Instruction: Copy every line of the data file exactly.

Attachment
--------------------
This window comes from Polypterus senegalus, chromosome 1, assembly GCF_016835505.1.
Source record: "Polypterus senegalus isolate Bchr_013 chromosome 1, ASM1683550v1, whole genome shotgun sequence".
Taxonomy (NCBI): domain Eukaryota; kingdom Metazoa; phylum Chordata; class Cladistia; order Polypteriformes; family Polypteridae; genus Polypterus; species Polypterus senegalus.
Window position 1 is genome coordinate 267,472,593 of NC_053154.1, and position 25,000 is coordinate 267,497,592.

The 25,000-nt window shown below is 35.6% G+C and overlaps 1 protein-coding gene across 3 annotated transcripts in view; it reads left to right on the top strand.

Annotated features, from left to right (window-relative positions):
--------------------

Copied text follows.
This window comes from Polypterus senegalus, chromosome 1, assembly GCF_016835505.1.
Source record: "Polypterus senegalus isolate Bchr_013 chromosome 1, ASM1683550v1, whole genome shotgun sequence".
Taxonomy (NCBI): domain Eukaryota; kingdom Metazoa; phylum Chordata; class Cladistia; order Polypteriformes; family Polypteridae; genus Polypterus; species Polypterus senegalus.
Window position 1 is genome coordinate 267,472,593 of NC_053154.1, and position 25,000 is coordinate 267,497,592.

The 25,000-nt window shown below is 35.6% G+C and overlaps 1 protein-coding gene across 3 annotated transcripts in view; it reads left to right on the top strand.

Annotated features, from left to right (window-relative positions):